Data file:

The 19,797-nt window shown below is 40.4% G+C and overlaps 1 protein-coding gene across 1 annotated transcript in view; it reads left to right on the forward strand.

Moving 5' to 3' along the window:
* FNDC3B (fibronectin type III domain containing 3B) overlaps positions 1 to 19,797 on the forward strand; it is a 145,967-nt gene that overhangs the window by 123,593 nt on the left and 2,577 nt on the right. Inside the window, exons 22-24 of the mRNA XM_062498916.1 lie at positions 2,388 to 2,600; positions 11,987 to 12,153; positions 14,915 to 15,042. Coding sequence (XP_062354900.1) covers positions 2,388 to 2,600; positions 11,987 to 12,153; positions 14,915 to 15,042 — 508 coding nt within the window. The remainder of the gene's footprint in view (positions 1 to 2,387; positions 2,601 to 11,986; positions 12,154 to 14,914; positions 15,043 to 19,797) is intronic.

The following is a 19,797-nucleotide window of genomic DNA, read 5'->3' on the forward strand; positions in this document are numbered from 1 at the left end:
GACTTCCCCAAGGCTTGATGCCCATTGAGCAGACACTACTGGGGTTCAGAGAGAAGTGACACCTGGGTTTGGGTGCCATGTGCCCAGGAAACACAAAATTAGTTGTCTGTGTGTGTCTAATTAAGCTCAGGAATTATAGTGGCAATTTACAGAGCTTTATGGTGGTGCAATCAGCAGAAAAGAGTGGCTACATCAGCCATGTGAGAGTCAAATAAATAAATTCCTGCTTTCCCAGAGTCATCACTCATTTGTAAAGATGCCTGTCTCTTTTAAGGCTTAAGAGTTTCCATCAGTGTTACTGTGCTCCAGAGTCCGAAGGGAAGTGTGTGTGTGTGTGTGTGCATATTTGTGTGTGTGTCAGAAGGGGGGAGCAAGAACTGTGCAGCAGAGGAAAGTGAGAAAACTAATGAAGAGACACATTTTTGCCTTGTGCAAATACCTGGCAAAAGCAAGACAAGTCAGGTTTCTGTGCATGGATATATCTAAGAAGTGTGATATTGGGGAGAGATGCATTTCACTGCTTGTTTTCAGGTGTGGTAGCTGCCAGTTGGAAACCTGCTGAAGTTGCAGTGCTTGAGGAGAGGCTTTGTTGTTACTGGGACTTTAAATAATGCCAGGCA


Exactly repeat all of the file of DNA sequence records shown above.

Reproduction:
The 19,797-nt window shown below is 40.4% G+C and overlaps 1 protein-coding gene across 1 annotated transcript in view; it reads left to right on the forward strand.

Moving 5' to 3' along the window:
* FNDC3B (fibronectin type III domain containing 3B) overlaps positions 1 to 19,797 on the forward strand; it is a 145,967-nt gene that overhangs the window by 123,593 nt on the left and 2,577 nt on the right. Inside the window, exons 22-24 of the mRNA XM_062498916.1 lie at positions 2,388 to 2,600; positions 11,987 to 12,153; positions 14,915 to 15,042. Coding sequence (XP_062354900.1) covers positions 2,388 to 2,600; positions 11,987 to 12,153; positions 14,915 to 15,042 — 508 coding nt within the window. The remainder of the gene's footprint in view (positions 1 to 2,387; positions 2,601 to 11,986; positions 12,154 to 14,914; positions 15,043 to 19,797) is intronic.

The following is a 19,797-nucleotide window of genomic DNA, read 5'->3' on the forward strand; positions in this document are numbered from 1 at the left end:
GACTTCCCCAAGGCTTGATGCCCATTGAGCAGACACTACTGGGGTTCAGAGAGAAGTGACACCTGGGTTTGGGTGCCATGTGCCCAGGAAACACAAAATTAGTTGTCTGTGTGTGTCTAATTAAGCTCAGGAATTATAGTGGCAATTTACAGAGCTTTATGGTGGTGCAATCAGCAGAAAAGAGTGGCTACATCAGCCATGTGAGAGTCAAATAAATAAATTCCTGCTTTCCCAGAGTCATCACTCATTTGTAAAGATGCCTGTCTCTTTTAAGGCTTAAGAGTTTCCATCAGTGTTACTGTGCTCCAGAGTCCGAAGGGAAGTGTGTGTGTGTGTGTGTGCATATTTGTGTGTGTGTCAGAAGGGGGGAGCAAGAACTGTGCAGCAGAGGAAAGTGAGAAAACTAATGAAGAGACACATTTTTGCCTTGTGCAAATACCTGGCAAAAGCAAGACAAGTCAGGTTTCTGTGCATGGATATATCTAAGAAGTGTGATATTGGGGAGAGATGCATTTCACTGCTTGTTTTCAGGTGTGGTAGCTGCCAGTTGGAAACCTGCTGAAGTTGCAGTGCTTGAGGAGAGGCTTTGTTGTTACTGGGACTTTAAATAATGCCAGGCA